NASA's satellite saw 'power-trigger' around Hurricane Miriam's center

Sep 24, 2012
This infrared image of Tropical Storm Miriam was captured by the Atmospheric Infrared Sounder (AIRS) instrument aboard NASA's Aqua satellite. The image was taken on Sept. 23 at 2011 UTC and revealed that Miriam had a huge area (purple) of strong thunderstorms and heavy rainfall around the center of circulation. Credit: NASA JPL, Ed Olsen

ASA's Aqua satellite revealed a large area of powerful thunderstorms around the center of Tropical Storm Miriam on Sept. 23 as it tracked through the Eastern Pacific Ocean. That power was the trigger that helped Miriam rapidly intensify into a major hurricane on Sept. 24.

NASA's Aqua satellite passed over the on Sept. 23 and the Atmospheric Infrared Sounder (AIRS) instrument captured an infrared image of Tropical Storm Miriam's cloud top temperatures. Tropical Storm Miriam is born that day, about 640 miles (1,025 km) south-southeast of the southern tip of Baja California. Cloud top temperatures are an indication of uplift in a storm. Uplift is the push of air upward that allows formation of towering clouds and thunderstorms that make up a tropical cyclone. The infrared data indicated a large area of strongest thunderstorms and heaviest rainfall surrounding the center of circulation. Those cloud top temperatures exceeded -63 Fahrenheit (-52 Celsius).

On Friday, Sept. 24 at 11 a.m. EDT, Tropical Storm Miriam became an eastern Pacific hurricane with near 120 mph (195 kmh). Miriam was located about 410 miles (655 km) south-southwest of the southern tip of Baja California, Mexico, near latitude 17.7 North and longitude 112.9 West. Miriam is moving northwest near 12 mph (19 kmh) and a gradual turn to the west and southwest is expected later.

Visible imagery from NOAA's GOES-15 satellite suggests the formation of a small eye, while NASA's Measuring Mission (TRMM) suggest that an outer eyewall is forming. The National Hurricane Center noted that barring an eyewall replacement, Miriam could strengthen even more in the next day.

Explore further: NASA provides double vision on Typhoon Matmo

add to favorites email to friend print save as pdf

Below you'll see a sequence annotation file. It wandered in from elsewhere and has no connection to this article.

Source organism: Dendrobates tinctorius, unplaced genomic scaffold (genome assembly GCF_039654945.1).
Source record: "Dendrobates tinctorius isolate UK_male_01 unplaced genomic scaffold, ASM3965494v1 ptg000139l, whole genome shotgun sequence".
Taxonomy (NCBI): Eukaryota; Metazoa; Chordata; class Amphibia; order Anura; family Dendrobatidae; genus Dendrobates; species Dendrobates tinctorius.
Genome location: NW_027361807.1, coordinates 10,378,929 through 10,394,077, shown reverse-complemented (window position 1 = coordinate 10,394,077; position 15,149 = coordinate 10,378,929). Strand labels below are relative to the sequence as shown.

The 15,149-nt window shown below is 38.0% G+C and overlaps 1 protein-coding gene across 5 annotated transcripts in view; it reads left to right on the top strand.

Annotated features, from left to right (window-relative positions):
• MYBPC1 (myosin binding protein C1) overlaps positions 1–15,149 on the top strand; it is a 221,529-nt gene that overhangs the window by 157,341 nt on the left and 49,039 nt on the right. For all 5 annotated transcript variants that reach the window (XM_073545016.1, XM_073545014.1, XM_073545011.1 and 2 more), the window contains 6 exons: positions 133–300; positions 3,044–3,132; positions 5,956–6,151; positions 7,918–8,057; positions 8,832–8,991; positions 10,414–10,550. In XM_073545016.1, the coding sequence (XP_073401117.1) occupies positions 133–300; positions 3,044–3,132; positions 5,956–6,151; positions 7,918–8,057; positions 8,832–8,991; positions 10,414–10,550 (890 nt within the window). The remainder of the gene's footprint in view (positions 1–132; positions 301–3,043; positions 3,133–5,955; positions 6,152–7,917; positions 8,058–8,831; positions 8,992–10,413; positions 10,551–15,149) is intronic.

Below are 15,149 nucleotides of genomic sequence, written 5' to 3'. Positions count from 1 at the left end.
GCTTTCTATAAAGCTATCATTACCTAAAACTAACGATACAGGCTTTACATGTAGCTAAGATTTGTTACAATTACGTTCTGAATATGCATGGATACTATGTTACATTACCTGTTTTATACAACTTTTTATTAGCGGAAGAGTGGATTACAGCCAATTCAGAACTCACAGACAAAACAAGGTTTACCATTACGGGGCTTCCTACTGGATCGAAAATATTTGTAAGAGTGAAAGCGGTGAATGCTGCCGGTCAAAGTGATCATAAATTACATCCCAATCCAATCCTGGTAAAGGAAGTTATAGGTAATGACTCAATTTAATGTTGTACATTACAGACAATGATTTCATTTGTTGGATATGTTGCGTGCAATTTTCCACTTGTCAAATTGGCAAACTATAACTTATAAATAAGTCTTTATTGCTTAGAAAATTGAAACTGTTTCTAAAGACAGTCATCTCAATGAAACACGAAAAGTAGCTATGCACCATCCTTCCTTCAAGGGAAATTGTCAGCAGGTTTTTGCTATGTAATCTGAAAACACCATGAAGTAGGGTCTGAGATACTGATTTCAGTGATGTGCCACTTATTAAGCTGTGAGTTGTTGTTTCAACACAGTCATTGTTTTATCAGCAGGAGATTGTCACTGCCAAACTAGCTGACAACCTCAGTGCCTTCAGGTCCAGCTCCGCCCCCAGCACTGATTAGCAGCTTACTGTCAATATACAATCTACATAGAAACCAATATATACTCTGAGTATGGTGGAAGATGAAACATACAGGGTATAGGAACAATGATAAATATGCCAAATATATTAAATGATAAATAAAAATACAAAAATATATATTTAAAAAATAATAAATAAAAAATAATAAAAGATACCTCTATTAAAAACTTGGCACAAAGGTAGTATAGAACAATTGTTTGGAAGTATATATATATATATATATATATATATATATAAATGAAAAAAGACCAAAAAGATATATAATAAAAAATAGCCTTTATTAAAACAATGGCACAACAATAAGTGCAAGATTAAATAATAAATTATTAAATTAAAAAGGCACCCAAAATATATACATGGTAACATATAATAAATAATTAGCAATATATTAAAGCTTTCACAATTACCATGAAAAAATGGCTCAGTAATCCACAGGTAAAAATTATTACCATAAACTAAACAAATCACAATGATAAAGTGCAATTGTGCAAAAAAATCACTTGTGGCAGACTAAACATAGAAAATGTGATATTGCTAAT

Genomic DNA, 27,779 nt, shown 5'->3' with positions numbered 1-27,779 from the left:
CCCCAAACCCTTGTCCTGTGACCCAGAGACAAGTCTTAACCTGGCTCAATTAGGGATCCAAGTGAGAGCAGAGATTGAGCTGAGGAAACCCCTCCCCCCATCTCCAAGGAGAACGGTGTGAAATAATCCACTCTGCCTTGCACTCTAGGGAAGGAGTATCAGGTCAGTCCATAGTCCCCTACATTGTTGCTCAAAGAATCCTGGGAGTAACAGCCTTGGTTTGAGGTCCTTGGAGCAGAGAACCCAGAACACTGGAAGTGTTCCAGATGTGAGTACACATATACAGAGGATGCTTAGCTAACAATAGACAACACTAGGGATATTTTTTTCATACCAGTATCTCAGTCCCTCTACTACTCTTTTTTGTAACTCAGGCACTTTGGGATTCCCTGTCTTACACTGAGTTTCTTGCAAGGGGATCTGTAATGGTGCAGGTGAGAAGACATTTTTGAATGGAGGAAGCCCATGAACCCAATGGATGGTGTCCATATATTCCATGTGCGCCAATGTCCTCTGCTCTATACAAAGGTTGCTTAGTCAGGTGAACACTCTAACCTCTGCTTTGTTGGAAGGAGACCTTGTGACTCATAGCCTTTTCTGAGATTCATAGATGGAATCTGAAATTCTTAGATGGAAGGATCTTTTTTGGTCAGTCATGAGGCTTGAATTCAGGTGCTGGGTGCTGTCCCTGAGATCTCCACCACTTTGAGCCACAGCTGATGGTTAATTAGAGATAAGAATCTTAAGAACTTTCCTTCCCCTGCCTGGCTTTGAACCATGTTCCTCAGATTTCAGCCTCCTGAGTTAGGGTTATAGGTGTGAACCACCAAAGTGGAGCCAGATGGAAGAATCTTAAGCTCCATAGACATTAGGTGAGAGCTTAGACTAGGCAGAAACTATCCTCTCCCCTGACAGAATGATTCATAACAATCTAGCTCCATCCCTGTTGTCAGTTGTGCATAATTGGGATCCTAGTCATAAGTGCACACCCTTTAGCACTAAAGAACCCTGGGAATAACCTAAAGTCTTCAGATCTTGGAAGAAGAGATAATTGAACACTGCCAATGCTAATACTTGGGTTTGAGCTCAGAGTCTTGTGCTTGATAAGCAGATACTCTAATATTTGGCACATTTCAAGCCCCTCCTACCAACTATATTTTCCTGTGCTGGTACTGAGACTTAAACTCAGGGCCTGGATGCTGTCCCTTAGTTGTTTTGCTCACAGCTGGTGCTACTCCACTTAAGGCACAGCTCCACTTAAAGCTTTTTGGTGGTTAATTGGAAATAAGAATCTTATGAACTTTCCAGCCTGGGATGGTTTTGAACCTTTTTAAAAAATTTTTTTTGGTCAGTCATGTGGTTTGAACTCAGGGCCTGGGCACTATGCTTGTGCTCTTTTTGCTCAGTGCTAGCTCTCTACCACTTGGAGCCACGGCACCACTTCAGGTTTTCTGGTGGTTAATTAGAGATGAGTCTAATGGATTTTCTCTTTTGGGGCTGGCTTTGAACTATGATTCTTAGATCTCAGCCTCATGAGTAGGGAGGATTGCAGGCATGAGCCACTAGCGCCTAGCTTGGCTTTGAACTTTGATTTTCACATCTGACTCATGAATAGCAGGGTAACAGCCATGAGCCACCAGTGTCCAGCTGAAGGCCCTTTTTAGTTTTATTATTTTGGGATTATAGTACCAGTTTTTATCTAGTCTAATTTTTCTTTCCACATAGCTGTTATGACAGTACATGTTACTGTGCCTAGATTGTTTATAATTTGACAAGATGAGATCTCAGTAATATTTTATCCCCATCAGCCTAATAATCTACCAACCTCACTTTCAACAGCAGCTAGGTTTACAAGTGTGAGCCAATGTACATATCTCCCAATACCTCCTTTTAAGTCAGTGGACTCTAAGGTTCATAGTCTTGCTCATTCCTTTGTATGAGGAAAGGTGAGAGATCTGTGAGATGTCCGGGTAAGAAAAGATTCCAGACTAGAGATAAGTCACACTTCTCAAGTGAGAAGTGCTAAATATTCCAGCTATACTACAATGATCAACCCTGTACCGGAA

Related Stories

NASA Sees Eastern Pacific's Second Tropical Storm Form

May 22, 2012

On May 21, NASA satellites were monitoring Tropical Depression 02E in the eastern Pacific Ocean, and 24 hours later it strengthened into the second tropical storm of the season. Tropical Storm Bud was captured ...

NASA sees wind shear battering Tropical Storm Nadine

Sep 13, 2012

Tropical Storm Nadine is struggling against wind shear and some dry air. Infrared satellite imagery from NASA showed that Nadine's most powerful thunderstorms were being pushed east of the center.

Recommended for you

Oso disaster had its roots in earlier landslides

40 minutes ago

The disastrous March 22 landslide that killed 43 people in the rural Washington state community of Oso involved the "remobilization" of a 2006 landslide on the same hillside, a new federally sponsored geological study concludes.

Study finds missing piece of biogeochemical puzzle in aquifer

50 minutes ago

A study published in Scienceby researchers from the U.S. Department of Energy's Argonne National Laboratory and co-authored by Georgia Tech may dramatically shift our understanding of the complex dance of microbes and minerals ...

Hurricane Imaging Radiometer prepared for deployment

1 hour ago

The Hurricane Imaging Radiometer, known as HIRAD, will fly aboard one of two unmanned Global Hawk aircraft during NASA's Hurricane Severe Storm Sentinel or HS3 mission from Wallops beginning August 26 through ...

User comments : 0